October 19, 2012

Creative ways to clear landmines

One often forgotten threat to humans around the world is landmines. Nearly 20,000 people are being killed by them each year, and many more are being crippled. One can currently find 110 million landmines across 70 countries. To make a landmine, you have to pay $3, but its is 50 times more expensive to clear one. Here are some creative ways to clear landmines:

Mine Kafon
The Mine Kafon is a new way to clear landmines, and has been designed by Massoud Hassani. He was born in Afghanistan so one can clearly understand why he wants to solve the threat of minefields. Roughly 10 million landmines have been buried throughout Afghanistan. So to solve the problem, Massoud Hassani designed the Mine Kafon which is a device that you roll out on a mine field. The device will now roll though the minefield as it is powered by the wind, and when it hits a mine, it will simply explode. But the entire device will not be destroyed, some parts can be used again to build another device. It features a GPS navigator so you can see where it has been rolling around before. One problem is that it will not clear the entire minefield since you can control it, but it will clear maybe 50 percent of the landmines, and that will save lives - or you can clear the rest of the field with another more dangerous method.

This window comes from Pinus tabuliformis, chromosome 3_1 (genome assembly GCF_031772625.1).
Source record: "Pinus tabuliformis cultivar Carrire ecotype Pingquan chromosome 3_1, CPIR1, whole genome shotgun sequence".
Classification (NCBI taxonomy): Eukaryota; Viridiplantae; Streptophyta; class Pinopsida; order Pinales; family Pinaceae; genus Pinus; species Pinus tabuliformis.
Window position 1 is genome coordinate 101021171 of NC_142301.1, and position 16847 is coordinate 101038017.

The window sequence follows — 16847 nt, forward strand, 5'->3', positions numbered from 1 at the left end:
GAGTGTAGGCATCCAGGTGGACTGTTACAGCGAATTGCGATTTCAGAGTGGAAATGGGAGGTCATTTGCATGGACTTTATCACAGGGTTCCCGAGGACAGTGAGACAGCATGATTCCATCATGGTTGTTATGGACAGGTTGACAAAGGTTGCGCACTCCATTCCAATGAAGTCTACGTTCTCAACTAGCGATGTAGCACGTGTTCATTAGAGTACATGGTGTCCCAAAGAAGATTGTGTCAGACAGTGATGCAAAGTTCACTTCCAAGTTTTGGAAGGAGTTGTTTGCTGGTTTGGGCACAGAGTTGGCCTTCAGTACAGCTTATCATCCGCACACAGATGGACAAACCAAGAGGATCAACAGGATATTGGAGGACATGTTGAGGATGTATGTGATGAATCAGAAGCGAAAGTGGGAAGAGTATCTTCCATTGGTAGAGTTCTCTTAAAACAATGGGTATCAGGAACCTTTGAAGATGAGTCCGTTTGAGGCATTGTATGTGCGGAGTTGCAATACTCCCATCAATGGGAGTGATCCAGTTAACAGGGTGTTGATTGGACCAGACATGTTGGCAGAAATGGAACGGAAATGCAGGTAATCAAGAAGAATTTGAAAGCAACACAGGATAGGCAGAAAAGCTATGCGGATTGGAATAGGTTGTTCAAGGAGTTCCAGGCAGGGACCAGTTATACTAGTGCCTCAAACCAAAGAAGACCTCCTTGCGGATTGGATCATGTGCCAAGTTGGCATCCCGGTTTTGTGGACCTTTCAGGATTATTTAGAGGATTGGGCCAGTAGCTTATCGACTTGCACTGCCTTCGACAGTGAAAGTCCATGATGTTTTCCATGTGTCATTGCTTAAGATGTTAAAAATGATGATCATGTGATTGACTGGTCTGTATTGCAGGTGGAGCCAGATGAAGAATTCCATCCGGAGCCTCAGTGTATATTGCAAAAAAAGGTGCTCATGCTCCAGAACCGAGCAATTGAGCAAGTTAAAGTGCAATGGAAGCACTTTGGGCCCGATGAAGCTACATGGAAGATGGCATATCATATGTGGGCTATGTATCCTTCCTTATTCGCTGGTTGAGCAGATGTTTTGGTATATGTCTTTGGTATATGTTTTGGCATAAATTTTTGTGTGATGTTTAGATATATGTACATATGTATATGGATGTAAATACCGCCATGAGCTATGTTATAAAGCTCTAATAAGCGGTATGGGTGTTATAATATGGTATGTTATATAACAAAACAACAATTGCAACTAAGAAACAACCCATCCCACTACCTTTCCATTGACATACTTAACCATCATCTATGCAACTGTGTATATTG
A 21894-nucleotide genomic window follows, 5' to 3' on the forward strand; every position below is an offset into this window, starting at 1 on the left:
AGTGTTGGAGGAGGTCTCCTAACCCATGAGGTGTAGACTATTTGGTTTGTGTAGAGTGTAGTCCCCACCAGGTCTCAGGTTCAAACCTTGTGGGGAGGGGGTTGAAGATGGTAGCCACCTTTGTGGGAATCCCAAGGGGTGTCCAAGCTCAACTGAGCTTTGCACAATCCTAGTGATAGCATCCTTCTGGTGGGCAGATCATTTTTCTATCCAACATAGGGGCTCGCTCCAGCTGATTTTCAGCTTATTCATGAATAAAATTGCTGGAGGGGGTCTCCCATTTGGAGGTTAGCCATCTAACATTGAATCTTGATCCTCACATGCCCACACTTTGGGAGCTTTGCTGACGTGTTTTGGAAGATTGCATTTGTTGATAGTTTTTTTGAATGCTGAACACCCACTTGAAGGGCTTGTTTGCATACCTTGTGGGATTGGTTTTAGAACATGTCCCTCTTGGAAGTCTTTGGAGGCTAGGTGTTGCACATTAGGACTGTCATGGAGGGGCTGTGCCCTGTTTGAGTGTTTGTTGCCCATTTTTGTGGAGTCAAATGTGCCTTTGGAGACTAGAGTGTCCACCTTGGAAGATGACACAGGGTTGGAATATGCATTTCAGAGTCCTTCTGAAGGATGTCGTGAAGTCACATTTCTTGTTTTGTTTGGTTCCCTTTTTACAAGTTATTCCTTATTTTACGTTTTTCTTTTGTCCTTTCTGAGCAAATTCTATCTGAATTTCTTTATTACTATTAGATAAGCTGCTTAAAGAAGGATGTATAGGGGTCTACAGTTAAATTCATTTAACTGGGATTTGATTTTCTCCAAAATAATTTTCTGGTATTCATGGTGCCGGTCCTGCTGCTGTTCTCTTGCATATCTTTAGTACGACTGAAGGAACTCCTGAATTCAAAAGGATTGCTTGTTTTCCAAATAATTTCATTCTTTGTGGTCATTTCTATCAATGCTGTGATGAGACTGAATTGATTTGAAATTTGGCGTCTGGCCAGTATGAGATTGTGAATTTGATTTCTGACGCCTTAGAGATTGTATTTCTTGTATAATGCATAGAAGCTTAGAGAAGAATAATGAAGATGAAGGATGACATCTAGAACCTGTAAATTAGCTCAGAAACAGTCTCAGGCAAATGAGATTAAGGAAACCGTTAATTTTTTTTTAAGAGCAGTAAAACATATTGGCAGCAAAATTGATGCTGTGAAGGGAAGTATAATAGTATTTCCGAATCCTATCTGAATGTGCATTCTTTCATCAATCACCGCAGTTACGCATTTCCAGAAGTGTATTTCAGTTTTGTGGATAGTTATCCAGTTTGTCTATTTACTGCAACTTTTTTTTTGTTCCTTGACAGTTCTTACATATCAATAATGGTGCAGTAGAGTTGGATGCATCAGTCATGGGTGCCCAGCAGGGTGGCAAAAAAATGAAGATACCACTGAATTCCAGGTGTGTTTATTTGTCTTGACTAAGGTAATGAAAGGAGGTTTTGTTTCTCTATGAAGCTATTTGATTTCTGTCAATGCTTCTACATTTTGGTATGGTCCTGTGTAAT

The Mine Kafon (teaser) from Callum Cooper on Vimeo.

RedDetect
The Danish company Aresa made a genetically modified flower that was supposed to detect mines in a minefield. To clear a minefield, you planted plants on the minefield, and when one of the plants came in contact with nitrogen dioxide (a compound released by decaying chemicals used in explosives), the plant would change its color to red. The company has now been given up the idea to continue with this project, but I believe that it was a good idea, and someone else could perhaps continue with it.


HeroRAT
The HeroRat is a trained Gambian pouched rat, and the rat is not a kamikaze rat, the rat will probably survive the process since the rodent is using its excellent smell to find landmines. They are being trained by the company Apopo, and one rat will cost €6,000 to train, and the training will take 6 months.


Source: BBC, WorldChanging

No comments:

Post a Comment